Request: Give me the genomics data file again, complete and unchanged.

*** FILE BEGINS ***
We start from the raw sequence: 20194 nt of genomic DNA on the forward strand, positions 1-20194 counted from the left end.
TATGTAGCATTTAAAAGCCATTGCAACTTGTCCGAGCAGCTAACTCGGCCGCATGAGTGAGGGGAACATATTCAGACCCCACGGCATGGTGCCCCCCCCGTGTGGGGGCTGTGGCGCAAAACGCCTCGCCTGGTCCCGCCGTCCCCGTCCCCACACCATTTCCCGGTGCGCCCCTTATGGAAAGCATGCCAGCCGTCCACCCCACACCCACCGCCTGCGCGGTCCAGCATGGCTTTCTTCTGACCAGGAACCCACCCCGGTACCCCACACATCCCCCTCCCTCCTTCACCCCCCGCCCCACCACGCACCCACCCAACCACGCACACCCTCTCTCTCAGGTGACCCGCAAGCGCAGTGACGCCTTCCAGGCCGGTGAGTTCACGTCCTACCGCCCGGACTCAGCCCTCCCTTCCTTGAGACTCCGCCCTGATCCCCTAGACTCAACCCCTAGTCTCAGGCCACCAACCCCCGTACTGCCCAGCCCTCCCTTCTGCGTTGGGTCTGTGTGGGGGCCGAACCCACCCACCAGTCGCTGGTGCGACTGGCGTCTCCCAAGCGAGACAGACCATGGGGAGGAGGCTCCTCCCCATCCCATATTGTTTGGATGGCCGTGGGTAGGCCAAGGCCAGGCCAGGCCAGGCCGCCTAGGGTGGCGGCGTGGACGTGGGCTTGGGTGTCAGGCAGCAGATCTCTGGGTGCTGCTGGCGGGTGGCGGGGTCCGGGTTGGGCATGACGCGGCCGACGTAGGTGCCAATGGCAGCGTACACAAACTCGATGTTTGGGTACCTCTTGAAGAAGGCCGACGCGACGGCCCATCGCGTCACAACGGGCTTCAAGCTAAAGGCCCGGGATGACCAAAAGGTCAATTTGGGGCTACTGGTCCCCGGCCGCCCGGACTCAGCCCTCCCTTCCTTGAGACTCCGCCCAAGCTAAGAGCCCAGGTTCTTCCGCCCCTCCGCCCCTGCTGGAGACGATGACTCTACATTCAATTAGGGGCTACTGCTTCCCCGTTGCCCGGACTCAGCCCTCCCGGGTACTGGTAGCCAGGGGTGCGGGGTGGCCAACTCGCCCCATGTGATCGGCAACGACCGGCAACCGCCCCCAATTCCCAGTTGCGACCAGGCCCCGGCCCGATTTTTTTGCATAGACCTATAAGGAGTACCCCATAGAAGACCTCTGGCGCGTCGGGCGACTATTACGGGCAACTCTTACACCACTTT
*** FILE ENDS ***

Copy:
We start from the raw sequence: 20194 nt of genomic DNA on the forward strand, positions 1-20194 counted from the left end.
TATGTAGCATTTAAAAGCCATTGCAACTTGTCCGAGCAGCTAACTCGGCCGCATGAGTGAGGGGAACATATTCAGACCCCACGGCATGGTGCCCCCCCCGTGTGGGGGCTGTGGCGCAAAACGCCTCGCCTGGTCCCGCCGTCCCCGTCCCCACACCATTTCCCGGTGCGCCCCTTATGGAAAGCATGCCAGCCGTCCACCCCACACCCACCGCCTGCGCGGTCCAGCATGGCTTTCTTCTGACCAGGAACCCACCCCGGTACCCCACACATCCCCCTCCCTCCTTCACCCCCCGCCCCACCACGCACCCACCCAACCACGCACACCCTCTCTCTCAGGTGACCCGCAAGCGCAGTGACGCCTTCCAGGCCGGTGAGTTCACGTCCTACCGCCCGGACTCAGCCCTCCCTTCCTTGAGACTCCGCCCTGATCCCCTAGACTCAACCCCTAGTCTCAGGCCACCAACCCCCGTACTGCCCAGCCCTCCCTTCTGCGTTGGGTCTGTGTGGGGGCCGAACCCACCCACCAGTCGCTGGTGCGACTGGCGTCTCCCAAGCGAGACAGACCATGGGGAGGAGGCTCCTCCCCATCCCATATTGTTTGGATGGCCGTGGGTAGGCCAAGGCCAGGCCAGGCCAGGCCGCCTAGGGTGGCGGCGTGGACGTGGGCTTGGGTGTCAGGCAGCAGATCTCTGGGTGCTGCTGGCGGGTGGCGGGGTCCGGGTTGGGCATGACGCGGCCGACGTAGGTGCCAATGGCAGCGTACACAAACTCGATGTTTGGGTACCTCTTGAAGAAGGCCGACGCGACGGCCCATCGCGTCACAACGGGCTTCAAGCTAAAGGCCCGGGATGACCAAAAGGTCAATTTGGGGCTACTGGTCCCCGGCCGCCCGGACTCAGCCCTCCCTTCCTTGAGACTCCGCCCAAGCTAAGAGCCCAGGTTCTTCCGCCCCTCCGCCCCTGCTGGAGACGATGACTCTACATTCAATTAGGGGCTACTGCTTCCCCGTTGCCCGGACTCAGCCCTCCCGGGTACTGGTAGCCAGGGGTGCGGGGTGGCCAACTCGCCCCATGTGATCGGCAACGACCGGCAACCGCCCCCAATTCCCAGTTGCGACCAGGCCCCGGCCCGATTTTTTTGCATAGACCTATAAGGAGTACCCCATAGAAGACCTCTGGCGCGTCGGGCGACTATTACGGGCAACTCTTACACCACTTT